Department of Cell and Molecular Biology, Karolinska institutet, Stockholm
Jonas Frisén received his MD (1991) and PhD (1993) degrees from the Karolinska Institute, Stockholm, Sweden. He was a postdoctoral fellow in Dr. Mariano Barbacid´s laboratory in Princeton, USA, 1995-7. He is the Tobias Foundation Professor of Stem Cell Research at the Karolinska Institute since 2001.
The central nervous system was traditionally considered static, with little exchange of cells. Today we know that there are neural stem cells in both the brain and spinal cord. Most of these stem cells are quiescent and do not produce new cells under physiological conditions. Neurons are, however, continuously added throughout life in two discrete regions in the adult brain in most mammals. The generation of new neurons in the adult brain serves to maintain a pool of neurons with unique properties, present for a limited time after their birth, which enable specific types of neural processing. We have taken advantage of the massive increase in atmospheric 14C by nuclear bomb testing during the cold war to birth date neurons, which has revealed a unique pattern of adult neurogenesis in humans. I will also describe how quiescent neural stem cells contribute to repair after central nervous system injuries.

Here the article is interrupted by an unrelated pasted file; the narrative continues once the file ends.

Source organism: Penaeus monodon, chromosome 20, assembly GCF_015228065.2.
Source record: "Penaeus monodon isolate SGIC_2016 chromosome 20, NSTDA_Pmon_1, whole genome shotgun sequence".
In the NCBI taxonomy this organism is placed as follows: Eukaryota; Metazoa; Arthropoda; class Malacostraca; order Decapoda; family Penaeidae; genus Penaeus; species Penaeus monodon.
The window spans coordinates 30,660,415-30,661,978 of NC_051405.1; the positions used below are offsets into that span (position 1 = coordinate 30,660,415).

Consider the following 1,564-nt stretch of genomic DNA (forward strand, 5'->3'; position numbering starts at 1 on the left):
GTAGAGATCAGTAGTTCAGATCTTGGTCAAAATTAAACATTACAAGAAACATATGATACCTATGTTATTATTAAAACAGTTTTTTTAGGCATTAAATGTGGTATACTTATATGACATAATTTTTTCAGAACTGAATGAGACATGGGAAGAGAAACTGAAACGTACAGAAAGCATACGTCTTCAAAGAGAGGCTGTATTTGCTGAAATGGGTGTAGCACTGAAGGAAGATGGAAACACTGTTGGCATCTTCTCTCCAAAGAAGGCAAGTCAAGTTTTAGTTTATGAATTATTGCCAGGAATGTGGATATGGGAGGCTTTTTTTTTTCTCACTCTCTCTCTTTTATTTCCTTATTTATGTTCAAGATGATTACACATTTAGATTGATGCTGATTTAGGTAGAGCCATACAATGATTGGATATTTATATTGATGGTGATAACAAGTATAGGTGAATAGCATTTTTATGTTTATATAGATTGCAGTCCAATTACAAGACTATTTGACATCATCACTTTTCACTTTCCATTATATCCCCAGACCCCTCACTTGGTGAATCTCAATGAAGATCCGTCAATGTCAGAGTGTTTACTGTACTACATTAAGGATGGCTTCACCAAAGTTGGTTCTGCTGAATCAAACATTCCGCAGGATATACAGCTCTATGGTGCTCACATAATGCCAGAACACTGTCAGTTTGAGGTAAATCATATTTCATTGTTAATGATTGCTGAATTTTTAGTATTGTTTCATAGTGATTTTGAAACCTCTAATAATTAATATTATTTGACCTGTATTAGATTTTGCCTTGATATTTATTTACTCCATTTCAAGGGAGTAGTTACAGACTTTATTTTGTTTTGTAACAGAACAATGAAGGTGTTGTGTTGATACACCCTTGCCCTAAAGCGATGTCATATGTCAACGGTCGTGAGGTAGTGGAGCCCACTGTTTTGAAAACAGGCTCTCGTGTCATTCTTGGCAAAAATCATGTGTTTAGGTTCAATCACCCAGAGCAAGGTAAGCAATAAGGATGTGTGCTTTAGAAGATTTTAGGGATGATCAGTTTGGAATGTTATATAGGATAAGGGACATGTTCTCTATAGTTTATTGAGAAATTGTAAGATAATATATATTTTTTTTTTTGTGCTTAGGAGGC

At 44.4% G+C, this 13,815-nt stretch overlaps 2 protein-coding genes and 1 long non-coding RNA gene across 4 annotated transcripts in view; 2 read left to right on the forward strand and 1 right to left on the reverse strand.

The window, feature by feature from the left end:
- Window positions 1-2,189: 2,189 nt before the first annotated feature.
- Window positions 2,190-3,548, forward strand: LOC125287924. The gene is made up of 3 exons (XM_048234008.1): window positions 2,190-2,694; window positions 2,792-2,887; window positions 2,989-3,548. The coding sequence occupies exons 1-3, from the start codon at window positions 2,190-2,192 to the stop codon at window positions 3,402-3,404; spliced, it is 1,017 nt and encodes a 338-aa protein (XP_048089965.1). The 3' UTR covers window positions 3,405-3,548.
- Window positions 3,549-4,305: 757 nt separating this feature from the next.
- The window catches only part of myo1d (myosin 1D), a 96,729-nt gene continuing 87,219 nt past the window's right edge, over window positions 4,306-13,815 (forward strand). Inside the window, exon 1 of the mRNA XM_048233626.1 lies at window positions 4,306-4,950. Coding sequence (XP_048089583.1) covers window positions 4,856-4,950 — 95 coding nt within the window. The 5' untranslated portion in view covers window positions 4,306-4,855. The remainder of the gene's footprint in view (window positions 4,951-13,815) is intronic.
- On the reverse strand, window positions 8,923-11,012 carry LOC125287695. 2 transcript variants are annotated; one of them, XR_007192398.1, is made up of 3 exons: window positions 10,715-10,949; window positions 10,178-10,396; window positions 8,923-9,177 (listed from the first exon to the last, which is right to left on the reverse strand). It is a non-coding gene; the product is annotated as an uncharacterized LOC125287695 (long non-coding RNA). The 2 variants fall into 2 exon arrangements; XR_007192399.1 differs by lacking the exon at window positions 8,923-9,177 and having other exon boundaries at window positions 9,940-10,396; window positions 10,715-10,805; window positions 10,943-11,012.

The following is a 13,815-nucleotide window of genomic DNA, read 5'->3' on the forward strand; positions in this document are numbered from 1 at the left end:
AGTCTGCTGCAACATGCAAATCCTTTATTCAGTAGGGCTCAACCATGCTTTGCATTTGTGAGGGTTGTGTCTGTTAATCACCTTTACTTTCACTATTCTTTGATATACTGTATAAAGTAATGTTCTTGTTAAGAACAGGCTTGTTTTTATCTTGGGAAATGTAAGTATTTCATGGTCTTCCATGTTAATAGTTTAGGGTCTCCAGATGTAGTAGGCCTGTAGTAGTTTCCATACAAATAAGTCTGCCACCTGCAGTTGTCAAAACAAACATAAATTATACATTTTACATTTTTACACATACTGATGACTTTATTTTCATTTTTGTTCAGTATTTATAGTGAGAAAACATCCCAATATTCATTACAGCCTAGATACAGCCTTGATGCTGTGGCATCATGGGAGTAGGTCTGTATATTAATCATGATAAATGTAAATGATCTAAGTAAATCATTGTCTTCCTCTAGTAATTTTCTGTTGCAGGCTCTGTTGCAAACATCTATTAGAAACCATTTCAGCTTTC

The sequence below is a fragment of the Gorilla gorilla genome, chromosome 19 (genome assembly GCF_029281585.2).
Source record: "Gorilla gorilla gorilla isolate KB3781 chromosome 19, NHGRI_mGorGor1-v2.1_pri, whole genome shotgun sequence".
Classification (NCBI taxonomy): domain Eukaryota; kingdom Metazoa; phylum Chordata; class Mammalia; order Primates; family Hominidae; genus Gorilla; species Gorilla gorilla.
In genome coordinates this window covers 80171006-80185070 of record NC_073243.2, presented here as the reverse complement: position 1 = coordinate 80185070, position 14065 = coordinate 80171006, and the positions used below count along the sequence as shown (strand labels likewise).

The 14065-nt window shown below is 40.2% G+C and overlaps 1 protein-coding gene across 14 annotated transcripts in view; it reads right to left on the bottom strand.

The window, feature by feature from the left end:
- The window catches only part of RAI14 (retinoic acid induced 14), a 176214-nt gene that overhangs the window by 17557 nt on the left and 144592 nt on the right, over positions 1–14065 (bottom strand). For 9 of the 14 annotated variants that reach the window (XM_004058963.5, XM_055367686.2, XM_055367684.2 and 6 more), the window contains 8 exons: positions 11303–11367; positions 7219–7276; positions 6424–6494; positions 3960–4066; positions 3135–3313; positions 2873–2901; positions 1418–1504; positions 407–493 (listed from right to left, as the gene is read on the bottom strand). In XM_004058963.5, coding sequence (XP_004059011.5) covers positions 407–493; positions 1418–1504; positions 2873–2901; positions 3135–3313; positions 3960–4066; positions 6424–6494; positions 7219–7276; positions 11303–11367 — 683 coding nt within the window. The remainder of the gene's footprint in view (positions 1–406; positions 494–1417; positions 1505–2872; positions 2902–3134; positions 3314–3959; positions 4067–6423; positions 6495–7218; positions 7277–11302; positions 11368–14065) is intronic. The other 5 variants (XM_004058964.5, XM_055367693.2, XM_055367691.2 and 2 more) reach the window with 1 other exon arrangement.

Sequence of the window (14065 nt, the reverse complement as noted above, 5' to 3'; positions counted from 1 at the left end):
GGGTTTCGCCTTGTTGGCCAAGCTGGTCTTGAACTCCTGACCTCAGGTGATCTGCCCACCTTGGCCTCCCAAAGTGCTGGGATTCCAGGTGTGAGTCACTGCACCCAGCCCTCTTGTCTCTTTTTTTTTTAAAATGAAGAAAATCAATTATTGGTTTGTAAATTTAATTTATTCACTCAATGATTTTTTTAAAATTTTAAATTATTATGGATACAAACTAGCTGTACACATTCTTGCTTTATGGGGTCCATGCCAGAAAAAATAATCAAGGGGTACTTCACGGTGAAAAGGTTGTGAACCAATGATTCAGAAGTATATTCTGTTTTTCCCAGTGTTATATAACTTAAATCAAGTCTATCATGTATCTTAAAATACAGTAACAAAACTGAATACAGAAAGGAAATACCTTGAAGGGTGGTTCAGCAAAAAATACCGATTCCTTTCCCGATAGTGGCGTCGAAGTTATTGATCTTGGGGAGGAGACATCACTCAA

Host: Leif Andersson
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